Barbara Tuchman’s The Proud Tower permits mediation on what is truly admirable about 19th Century anarchism. The range of expression of lifetime commitment, from the fiery leading intelligence of Michael Bakunin to the quiet intellectual preoccupation of Jean Grave is compelling. “In a fifth-floor garret in a working-class street, the Rue Moffetard,” after his imprisonment, Grave “edited, largely wrote, and printed on a hand press ‘La Revolte,’ at the same time working on his great history Le Mouvement Libertaire Sous la Troisieme Republique’” (Tuchman, p. 86). For one inclined to reading and writing, such a depiction is immensely seductive. But it is the life-long active engagement, the passionate dedication to the well-being of others, that is most impressive.
There was a romantic faith in human nature among these idealists. “The Anarchists believed that with Property, the monarch of all evil, eliminated, no man could again live off the labor of another and human nature would be released to seek its natural level of justice among men. The role of the State would be replaced by voluntary cooperation among individuals and the role of the law by the supreme law of the general welfare” (Tuchman, p. 73). A pause in appreciation of Barbara Tuchman’s even-handedness. While she was not an anarchist, Tuchman’s ability to sympathetically portray a group, who is remembered by most of her fellow mainstream historians for inspiring violence, is commendably open-minded. The Proud Tower’s chapter, entitled “The Idea and the Deed,” is a valuable, 61 page, encapsulation of anarchist history between 1890-1914.
But romantic vision and commitment was not enough to ensure success. From the distance of more than a century, we have available hindsight. As modern individuals looking backward, we can see some problems with the views of 19th Century anarchists that are readily visible to us, but were not apparent to them. Violence, in the form of assassination and public bombings, is repudiated by almost all contemporary, thinking anarchists. This is the case for both practical and philosophical reasons. Practically speaking, the numerous attacks of the late 1800s did not make Western Civilization receptive to anarchist principles. Anarchists of that century learned too late that the masses, whom these acts were meant to support, were horrified by the attacks. Workers tended to rally to the victims of bombings rather than to the banner of anarchism. As for the bourgeoisie, they simply stiffened their resolve and rallied more fervently around their State and capitalist systems. Expecting bourgeois citizens of various countries to surrender, is as unreasonable as the similar expectation of 21st Century Radical Islam, that the West will surrender its permissive, democratic culture because its people are terrorized.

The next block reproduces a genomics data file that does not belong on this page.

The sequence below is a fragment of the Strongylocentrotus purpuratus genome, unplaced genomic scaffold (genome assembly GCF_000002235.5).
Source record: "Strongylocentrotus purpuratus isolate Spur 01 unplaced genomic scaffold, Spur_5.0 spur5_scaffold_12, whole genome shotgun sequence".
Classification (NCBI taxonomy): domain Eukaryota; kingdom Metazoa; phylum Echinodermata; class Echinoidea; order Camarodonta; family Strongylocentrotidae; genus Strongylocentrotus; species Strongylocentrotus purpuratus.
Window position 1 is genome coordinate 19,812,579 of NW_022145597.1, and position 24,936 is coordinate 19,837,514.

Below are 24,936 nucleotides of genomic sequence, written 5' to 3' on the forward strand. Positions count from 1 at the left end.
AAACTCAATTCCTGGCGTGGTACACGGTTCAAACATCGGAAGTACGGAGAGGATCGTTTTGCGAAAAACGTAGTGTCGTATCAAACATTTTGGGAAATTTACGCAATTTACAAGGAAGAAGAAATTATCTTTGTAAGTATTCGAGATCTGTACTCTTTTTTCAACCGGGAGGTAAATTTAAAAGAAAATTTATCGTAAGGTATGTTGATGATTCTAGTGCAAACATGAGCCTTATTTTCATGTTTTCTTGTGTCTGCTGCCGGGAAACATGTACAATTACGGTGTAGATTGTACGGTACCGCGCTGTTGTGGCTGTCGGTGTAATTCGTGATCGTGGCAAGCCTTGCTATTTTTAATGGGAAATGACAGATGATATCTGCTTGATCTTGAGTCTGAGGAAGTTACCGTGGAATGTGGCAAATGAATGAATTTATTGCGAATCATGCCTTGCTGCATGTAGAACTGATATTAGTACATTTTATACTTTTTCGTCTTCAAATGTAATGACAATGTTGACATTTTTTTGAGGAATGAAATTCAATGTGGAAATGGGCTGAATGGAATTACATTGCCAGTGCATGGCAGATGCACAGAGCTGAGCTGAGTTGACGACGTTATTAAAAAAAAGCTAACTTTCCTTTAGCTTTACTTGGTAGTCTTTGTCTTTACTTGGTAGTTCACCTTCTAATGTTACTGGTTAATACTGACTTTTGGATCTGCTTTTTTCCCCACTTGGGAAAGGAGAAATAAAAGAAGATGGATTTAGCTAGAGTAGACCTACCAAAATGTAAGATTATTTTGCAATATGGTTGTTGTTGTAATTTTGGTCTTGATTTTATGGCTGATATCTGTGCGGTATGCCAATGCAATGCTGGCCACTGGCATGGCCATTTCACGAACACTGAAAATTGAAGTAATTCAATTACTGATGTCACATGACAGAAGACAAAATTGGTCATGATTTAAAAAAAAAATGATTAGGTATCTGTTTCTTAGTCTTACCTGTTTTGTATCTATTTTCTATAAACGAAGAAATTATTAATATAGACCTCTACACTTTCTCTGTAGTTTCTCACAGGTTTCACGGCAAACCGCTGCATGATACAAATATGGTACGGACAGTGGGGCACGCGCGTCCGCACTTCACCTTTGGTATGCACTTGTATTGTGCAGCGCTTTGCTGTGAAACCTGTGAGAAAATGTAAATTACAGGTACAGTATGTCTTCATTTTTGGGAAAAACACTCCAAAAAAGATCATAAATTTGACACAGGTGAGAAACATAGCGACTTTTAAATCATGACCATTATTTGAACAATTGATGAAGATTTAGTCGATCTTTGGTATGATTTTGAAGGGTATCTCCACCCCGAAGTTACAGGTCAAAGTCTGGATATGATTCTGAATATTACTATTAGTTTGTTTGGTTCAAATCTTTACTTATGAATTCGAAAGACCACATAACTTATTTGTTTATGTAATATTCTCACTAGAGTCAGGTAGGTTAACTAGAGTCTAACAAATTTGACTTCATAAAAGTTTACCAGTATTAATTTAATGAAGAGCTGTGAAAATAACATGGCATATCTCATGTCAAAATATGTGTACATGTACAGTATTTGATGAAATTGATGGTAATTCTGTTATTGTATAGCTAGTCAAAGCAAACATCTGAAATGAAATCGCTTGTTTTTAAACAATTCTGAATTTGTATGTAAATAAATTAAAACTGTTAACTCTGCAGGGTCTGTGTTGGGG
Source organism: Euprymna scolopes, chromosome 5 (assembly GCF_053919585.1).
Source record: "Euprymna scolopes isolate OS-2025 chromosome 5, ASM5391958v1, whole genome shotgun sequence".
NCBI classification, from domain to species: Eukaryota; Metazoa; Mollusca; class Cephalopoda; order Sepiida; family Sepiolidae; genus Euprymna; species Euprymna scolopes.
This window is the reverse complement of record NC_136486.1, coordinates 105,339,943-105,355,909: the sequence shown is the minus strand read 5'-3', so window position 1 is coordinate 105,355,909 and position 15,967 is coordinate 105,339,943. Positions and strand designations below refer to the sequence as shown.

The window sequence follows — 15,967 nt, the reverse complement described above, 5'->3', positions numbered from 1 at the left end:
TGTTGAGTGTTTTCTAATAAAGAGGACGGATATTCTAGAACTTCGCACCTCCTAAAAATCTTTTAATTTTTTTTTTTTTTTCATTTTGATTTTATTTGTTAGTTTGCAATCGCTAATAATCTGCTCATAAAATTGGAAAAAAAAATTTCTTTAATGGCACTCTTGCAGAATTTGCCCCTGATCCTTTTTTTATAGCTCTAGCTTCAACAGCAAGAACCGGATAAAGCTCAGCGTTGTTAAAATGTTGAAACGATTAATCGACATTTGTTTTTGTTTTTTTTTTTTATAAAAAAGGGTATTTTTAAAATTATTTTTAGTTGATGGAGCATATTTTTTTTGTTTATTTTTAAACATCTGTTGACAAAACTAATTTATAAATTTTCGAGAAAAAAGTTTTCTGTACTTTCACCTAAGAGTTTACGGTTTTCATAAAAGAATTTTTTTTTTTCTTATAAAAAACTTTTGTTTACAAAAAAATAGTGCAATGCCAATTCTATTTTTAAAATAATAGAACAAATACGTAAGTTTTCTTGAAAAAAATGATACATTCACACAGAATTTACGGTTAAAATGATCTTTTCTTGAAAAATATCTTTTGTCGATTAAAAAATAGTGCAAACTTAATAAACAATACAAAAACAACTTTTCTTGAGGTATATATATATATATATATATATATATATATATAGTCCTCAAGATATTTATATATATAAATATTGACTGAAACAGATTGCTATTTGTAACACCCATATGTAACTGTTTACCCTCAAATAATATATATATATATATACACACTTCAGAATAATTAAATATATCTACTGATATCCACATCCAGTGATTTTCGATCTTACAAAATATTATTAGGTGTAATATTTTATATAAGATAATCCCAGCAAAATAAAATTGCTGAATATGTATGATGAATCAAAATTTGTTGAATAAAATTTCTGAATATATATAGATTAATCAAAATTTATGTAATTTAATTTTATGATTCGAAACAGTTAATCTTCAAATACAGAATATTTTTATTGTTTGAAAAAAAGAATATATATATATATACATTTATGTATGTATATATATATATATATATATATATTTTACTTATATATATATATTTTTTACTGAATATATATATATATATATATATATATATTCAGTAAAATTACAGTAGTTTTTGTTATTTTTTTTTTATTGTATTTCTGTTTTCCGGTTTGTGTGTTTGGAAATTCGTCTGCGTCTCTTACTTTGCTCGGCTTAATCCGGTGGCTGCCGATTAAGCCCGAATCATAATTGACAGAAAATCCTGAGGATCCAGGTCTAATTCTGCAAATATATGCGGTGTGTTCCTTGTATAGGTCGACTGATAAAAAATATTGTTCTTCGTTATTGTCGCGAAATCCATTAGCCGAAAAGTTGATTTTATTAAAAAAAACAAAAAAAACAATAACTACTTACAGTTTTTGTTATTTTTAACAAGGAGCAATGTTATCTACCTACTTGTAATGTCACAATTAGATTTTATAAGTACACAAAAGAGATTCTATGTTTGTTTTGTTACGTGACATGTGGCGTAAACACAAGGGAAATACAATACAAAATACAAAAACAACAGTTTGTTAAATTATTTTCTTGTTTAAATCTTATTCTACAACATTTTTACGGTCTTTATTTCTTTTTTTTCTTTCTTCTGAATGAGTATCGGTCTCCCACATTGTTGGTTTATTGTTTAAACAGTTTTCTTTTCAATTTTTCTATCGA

Philosophically, attempting to create a utopia by employing violence or, in the words of Audre Lorde, using “the Master’s tools” to “dismantle the Master’s house” (Lorde, p. 110), will only create an authoritarian outcome. With the numerous examples of history available to them (Robespierre comes to mind) the anarchists of that time should have known that terror results in suffocating fear, demagoguery and oppressive regimes.
The times being what they were, there were also misunderstandings of human biology that certainly effected the thinking of anarchists living in that period. Natural Selection was so new, and genetics so poorly understood, that wrong-headed assumptions about human nature persisted. There was a naïve, utopian notion that humans would “return” to a mythical state of grace where everyone shares and cooperates. Humans have as many, if not more, selfish impulses built into their genetic composition as they do cooperative ones. We are the current product of simpler animals, who survived to evolve by clawing their way to the top of the food chain. Yes, there was some cooperation exhibited, but primarily within one’s tribe or group. Primate behavior and history both teach us that outsiders are violently attacked and driven-off if they encroached on the resources or food supply of one’s group. As humans evolved, stronger tribes subjugated weaker tribes and used their labor to create what we ironically call civilization. The golden age, where a multi-ethnic collection of human families sat around a campfire singing folk songs and eating vegan cheese, is nothing more than a wishful fantasy. For a more extended discussion of the opportunistic tendency in human behavior, without which we would not have survived, I refer the reader to Richard Dawkins’ masterful work The Selfish Gene.